Bessie Carvil [is] absolutely the first conscious woman-creation in the whole body of my work.
-Joseph Conrad, Letter to J. B. Pinker
Joseph Conrad does not have a reputation as either a playwright or a writer primarily concerned with women or female roles, but the three plays he wrote challenge those assumptions. Much of his fiction depicts men in psychological and heroic dilemmas, with women relegated primarily to supporting or pedestal positions. The sole exception is Kurtz's African woman in the 1899 Heart of Darkness, who, alone, as if on a stage with an all-male cast, silences them with her "magnificent" appearance and dramatic gesture (77). The other women in that novella have roles as job brokers, weird knitting witches, objects in idealized paintings, or patient fiancees, and they are described by narrator/character Marlow in this way: "It's queer how out of touch with truth women are. They live in a world of their own"(27). While Marlow is referring here to the ideological and material separation of women from men, suggesting that women are shut out from the truth-producing world of men, we may also perceive more positive, deliberate, and powerful use of women's isolation. Marlow's deprecating comments mask critical themes to which Conrad returns continuously throughout his career: to some extent, all his protagonists attempt to get in "touch" with a truth they can believe in, acutely aware of their isolation, the disconnection between their world and others'. Daniel Schwarz has argued that Conrad's career has a discernible coherence, that all "his works are expressions of his quest for values and self-definition" (156), successfully debunking earlier evaluations, led by Thomas Moser, that Conrad's so-called decline was due to his new "uncongenial subject" when he began to include women more prominently in his works and turned to themes of romantic love in his works after the 1911 Under Western Eyes. Even as they move to the concerns of "how and why people love one another," his later works continue to address "how historical and social forces limit and define the possibilities for love and action" (Schwarz 156).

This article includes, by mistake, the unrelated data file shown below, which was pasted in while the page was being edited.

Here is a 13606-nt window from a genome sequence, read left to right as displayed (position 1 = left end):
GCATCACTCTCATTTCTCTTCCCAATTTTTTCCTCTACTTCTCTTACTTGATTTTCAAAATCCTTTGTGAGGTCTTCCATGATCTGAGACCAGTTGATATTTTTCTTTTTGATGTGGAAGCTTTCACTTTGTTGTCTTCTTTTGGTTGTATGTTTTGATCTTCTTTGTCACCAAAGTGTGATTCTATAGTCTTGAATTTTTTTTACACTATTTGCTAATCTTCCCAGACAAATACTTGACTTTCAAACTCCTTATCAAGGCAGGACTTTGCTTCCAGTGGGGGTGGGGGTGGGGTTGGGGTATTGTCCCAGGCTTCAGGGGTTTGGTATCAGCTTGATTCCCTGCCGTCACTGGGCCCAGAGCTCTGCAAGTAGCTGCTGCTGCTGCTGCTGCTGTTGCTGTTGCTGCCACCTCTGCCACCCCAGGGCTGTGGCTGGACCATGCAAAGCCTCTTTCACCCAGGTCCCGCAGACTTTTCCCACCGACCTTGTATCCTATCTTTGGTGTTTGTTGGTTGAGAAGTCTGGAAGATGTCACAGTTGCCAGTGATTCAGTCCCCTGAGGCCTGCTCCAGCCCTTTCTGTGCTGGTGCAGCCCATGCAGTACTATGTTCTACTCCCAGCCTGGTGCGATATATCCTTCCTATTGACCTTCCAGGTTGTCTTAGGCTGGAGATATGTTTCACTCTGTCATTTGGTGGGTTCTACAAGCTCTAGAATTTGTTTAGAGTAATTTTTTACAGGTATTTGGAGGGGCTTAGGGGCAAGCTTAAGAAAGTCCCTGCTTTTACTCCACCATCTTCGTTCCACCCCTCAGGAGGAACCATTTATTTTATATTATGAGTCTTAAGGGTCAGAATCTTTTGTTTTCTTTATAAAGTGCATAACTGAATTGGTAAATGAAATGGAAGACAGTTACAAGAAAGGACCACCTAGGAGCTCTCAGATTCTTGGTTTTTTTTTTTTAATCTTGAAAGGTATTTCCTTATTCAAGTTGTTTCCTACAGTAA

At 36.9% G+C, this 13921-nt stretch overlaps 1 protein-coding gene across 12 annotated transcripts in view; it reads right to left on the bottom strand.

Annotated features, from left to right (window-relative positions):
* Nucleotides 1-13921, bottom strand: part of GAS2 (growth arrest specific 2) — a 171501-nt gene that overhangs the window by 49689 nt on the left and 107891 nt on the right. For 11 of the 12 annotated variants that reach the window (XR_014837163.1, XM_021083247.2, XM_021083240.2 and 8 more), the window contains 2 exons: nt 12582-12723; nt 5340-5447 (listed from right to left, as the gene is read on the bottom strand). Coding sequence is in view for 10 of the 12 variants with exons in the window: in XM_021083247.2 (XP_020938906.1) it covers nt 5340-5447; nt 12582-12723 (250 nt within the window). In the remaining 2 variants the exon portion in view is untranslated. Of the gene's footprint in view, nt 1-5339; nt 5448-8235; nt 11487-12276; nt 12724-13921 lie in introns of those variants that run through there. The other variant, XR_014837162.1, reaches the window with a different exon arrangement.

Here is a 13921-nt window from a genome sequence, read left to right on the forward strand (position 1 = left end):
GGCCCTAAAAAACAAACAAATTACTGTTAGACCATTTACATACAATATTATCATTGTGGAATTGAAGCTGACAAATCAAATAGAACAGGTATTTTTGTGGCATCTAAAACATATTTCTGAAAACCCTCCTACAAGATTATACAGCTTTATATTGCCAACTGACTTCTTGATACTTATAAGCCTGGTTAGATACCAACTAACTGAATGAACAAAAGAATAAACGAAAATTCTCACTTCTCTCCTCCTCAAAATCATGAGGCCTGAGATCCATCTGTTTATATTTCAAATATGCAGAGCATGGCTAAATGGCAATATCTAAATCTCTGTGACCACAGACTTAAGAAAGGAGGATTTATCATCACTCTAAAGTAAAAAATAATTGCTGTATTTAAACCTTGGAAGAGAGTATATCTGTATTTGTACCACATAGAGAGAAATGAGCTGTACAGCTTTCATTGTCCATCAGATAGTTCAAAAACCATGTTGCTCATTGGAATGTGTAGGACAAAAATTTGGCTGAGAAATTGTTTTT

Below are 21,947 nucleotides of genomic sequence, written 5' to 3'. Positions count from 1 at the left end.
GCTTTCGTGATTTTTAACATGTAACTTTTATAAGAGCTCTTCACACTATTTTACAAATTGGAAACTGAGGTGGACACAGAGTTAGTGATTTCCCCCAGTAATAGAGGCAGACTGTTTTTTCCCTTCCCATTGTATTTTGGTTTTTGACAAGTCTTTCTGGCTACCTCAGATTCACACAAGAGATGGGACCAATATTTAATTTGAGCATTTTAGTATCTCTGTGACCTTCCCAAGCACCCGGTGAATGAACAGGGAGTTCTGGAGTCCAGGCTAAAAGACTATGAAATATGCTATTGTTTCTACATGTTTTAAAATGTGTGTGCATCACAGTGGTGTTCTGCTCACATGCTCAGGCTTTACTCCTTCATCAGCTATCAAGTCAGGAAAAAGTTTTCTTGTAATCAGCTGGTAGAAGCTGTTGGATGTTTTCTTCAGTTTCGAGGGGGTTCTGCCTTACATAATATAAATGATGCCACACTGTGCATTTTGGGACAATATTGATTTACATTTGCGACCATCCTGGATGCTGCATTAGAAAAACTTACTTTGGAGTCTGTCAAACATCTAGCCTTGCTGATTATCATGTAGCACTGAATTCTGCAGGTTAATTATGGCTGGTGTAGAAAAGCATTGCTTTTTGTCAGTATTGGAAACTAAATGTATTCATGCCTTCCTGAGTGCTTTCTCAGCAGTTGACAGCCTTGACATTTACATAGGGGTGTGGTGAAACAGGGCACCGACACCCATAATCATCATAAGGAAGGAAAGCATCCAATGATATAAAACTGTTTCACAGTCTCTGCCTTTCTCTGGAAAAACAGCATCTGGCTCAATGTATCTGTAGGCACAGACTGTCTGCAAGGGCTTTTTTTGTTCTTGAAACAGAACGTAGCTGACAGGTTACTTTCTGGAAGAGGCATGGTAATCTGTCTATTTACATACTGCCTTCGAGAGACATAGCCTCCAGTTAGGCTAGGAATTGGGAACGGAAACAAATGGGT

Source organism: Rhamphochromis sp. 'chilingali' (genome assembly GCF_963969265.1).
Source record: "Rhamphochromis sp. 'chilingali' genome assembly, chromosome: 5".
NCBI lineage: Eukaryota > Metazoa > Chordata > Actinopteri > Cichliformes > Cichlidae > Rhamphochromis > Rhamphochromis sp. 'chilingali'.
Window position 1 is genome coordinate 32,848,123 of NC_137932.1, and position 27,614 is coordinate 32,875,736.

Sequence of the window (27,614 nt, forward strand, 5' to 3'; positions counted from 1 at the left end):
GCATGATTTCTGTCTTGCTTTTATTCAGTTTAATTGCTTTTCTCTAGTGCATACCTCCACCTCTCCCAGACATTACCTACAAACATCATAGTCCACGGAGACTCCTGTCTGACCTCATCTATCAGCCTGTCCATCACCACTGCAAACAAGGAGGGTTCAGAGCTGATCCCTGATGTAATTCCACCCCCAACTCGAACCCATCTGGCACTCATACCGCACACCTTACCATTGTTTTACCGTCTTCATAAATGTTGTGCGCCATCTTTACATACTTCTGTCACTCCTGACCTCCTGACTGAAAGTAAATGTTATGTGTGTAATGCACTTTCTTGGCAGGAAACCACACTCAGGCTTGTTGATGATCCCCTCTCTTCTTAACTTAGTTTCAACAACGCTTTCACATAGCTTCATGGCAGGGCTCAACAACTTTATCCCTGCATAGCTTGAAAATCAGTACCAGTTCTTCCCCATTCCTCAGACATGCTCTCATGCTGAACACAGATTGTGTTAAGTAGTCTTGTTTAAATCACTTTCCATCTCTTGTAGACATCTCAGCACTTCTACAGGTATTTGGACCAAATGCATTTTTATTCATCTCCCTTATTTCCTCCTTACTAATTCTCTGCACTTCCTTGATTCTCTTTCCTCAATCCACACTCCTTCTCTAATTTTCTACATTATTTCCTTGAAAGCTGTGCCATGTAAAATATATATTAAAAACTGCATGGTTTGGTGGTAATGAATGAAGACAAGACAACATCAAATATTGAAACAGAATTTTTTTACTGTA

As a man and a writer acutely aware of the role of an outsider, as self-exiled Pole and seaman turned English citizen and writer, Conrad undoubtedly identified with the isolation imposed on and felt by women. Ruth Nadelhaft claims in her perceptive work on the women in Conrad that "the world of women is . . . the world of cosmic indifference and solitude known to the author, and at flickering intervals, to the male protagonists in stories and novels" (Joseph Conrad 80). Nadelhaft observes that rather than ignoring or dismissing women, Conrad more generally "uses the characters of women to question the prevailing value system and to suggest, in their lives and in their practices, an alternative set of values" (Joseph Conrad 68). Thus the isolation Marlow detects in women's lives may metaphorically depict the human condition Conrad seeks to describe throughout his career, while the women in his plays join his other female characters in struggling to establish and maintain their identities despite the imposition of male control.
Each of Conrad's plays, One Day More (1904), and Laughing Anne and The Secret Agent (both 1920, with revisions to the latter for its 1922 production), tells the tale of a solitary female protagonist who more or less successfully resists or (re)appropriates the roles "scripted" for her by men. The women not only live more complex roles than the male characters perceive, but also shape their own lives without the men noticing, through a combination of the men's refusal to see and the women's refusal to disclose. While numerous Conradian characters make (often mistaken) assumptions about others' motives, it is rare that characters, especially women, reject and revise those assumptions with such self-assurance as do the female characters in Conrad's dramas. …